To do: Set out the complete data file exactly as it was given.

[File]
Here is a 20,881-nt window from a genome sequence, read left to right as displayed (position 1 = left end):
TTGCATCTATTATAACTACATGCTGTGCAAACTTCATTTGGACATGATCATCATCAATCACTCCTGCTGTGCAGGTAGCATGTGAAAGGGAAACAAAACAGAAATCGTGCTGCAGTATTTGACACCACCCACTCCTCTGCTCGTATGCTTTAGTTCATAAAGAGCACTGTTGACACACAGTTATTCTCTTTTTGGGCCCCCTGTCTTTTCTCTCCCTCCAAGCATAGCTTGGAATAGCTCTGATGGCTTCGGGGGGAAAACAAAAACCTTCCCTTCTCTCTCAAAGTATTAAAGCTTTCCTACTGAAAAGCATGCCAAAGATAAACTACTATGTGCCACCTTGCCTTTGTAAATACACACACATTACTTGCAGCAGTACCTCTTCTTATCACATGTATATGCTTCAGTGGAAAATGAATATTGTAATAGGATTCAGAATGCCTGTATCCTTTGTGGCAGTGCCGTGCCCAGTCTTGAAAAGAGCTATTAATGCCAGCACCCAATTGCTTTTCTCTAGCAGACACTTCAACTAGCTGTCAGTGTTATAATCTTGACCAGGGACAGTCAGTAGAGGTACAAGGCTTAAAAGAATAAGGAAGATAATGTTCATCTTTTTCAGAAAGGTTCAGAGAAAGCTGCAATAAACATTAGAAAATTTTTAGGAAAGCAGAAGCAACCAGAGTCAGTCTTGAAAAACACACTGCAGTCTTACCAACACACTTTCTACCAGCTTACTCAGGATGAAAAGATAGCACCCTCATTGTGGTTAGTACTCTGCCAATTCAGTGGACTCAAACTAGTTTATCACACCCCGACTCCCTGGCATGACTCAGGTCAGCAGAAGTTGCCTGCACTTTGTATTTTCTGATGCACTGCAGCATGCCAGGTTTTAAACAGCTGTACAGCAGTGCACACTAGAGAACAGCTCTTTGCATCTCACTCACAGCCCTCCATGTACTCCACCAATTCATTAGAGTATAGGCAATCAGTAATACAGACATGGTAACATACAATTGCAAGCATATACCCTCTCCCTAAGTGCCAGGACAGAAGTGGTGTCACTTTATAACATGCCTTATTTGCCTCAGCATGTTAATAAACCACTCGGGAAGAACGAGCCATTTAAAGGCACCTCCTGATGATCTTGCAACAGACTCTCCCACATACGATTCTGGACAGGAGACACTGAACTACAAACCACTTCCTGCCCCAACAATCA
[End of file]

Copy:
Here is a 20,881-nt window from a genome sequence, read left to right as displayed (position 1 = left end):
TTGCATCTATTATAACTACATGCTGTGCAAACTTCATTTGGACATGATCATCATCAATCACTCCTGCTGTGCAGGTAGCATGTGAAAGGGAAACAAAACAGAAATCGTGCTGCAGTATTTGACACCACCCACTCCTCTGCTCGTATGCTTTAGTTCATAAAGAGCACTGTTGACACACAGTTATTCTCTTTTTGGGCCCCCTGTCTTTTCTCTCCCTCCAAGCATAGCTTGGAATAGCTCTGATGGCTTCGGGGGGAAAACAAAAACCTTCCCTTCTCTCTCAAAGTATTAAAGCTTTCCTACTGAAAAGCATGCCAAAGATAAACTACTATGTGCCACCTTGCCTTTGTAAATACACACACATTACTTGCAGCAGTACCTCTTCTTATCACATGTATATGCTTCAGTGGAAAATGAATATTGTAATAGGATTCAGAATGCCTGTATCCTTTGTGGCAGTGCCGTGCCCAGTCTTGAAAAGAGCTATTAATGCCAGCACCCAATTGCTTTTCTCTAGCAGACACTTCAACTAGCTGTCAGTGTTATAATCTTGACCAGGGACAGTCAGTAGAGGTACAAGGCTTAAAAGAATAAGGAAGATAATGTTCATCTTTTTCAGAAAGGTTCAGAGAAAGCTGCAATAAACATTAGAAAATTTTTAGGAAAGCAGAAGCAACCAGAGTCAGTCTTGAAAAACACACTGCAGTCTTACCAACACACTTTCTACCAGCTTACTCAGGATGAAAAGATAGCACCCTCATTGTGGTTAGTACTCTGCCAATTCAGTGGACTCAAACTAGTTTATCACACCCCGACTCCCTGGCATGACTCAGGTCAGCAGAAGTTGCCTGCACTTTGTATTTTCTGATGCACTGCAGCATGCCAGGTTTTAAACAGCTGTACAGCAGTGCACACTAGAGAACAGCTCTTTGCATCTCACTCACAGCCCTCCATGTACTCCACCAATTCATTAGAGTATAGGCAATCAGTAATACAGACATGGTAACATACAATTGCAAGCATATACCCTCTCCCTAAGTGCCAGGACAGAAGTGGTGTCACTTTATAACATGCCTTATTTGCCTCAGCATGTTAATAAACCACTCGGGAAGAACGAGCCATTTAAAGGCACCTCCTGATGATCTTGCAACAGACTCTCCCACATACGATTCTGGACAGGAGACACTGAACTACAAACCACTTCCTGCCCCAACAATCA